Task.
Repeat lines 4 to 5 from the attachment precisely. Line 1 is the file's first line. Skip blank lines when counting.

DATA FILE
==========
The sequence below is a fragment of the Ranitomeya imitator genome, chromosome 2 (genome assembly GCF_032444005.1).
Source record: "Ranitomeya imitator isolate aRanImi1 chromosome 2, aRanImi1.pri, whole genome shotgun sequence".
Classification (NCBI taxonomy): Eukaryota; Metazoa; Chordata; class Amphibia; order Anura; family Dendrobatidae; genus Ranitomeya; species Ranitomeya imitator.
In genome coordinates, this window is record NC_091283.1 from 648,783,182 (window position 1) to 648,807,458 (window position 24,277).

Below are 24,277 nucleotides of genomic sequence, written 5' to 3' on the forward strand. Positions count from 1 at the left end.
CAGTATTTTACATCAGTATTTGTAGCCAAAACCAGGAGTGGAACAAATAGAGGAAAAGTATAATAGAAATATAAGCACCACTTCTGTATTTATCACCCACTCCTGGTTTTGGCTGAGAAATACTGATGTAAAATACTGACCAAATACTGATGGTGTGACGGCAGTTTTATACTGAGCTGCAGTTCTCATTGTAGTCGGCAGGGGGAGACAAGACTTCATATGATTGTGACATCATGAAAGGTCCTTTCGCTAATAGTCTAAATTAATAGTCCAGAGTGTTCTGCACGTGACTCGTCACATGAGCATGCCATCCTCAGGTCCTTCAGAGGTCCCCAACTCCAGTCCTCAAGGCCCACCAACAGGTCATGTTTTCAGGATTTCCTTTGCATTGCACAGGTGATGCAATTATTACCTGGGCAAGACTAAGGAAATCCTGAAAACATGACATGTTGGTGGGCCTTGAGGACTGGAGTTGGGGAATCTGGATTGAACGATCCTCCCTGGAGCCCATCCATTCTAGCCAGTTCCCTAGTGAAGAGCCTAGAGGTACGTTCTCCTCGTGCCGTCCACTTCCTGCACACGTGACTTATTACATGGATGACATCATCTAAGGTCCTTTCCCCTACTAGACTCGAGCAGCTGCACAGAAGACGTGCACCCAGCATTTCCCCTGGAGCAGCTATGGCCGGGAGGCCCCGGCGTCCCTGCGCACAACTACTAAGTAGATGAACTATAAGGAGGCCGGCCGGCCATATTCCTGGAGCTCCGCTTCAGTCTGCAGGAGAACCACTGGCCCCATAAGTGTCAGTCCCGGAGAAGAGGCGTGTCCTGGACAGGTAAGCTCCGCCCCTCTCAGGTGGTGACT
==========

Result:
In genome coordinates, this window is record NC_091283.1 from 648,783,182 (window position 1) to 648,807,458 (window position 24,277).

Below are 24,277 nucleotides of genomic sequence, written 5' to 3' on the forward strand. Positions count from 1 at the left end.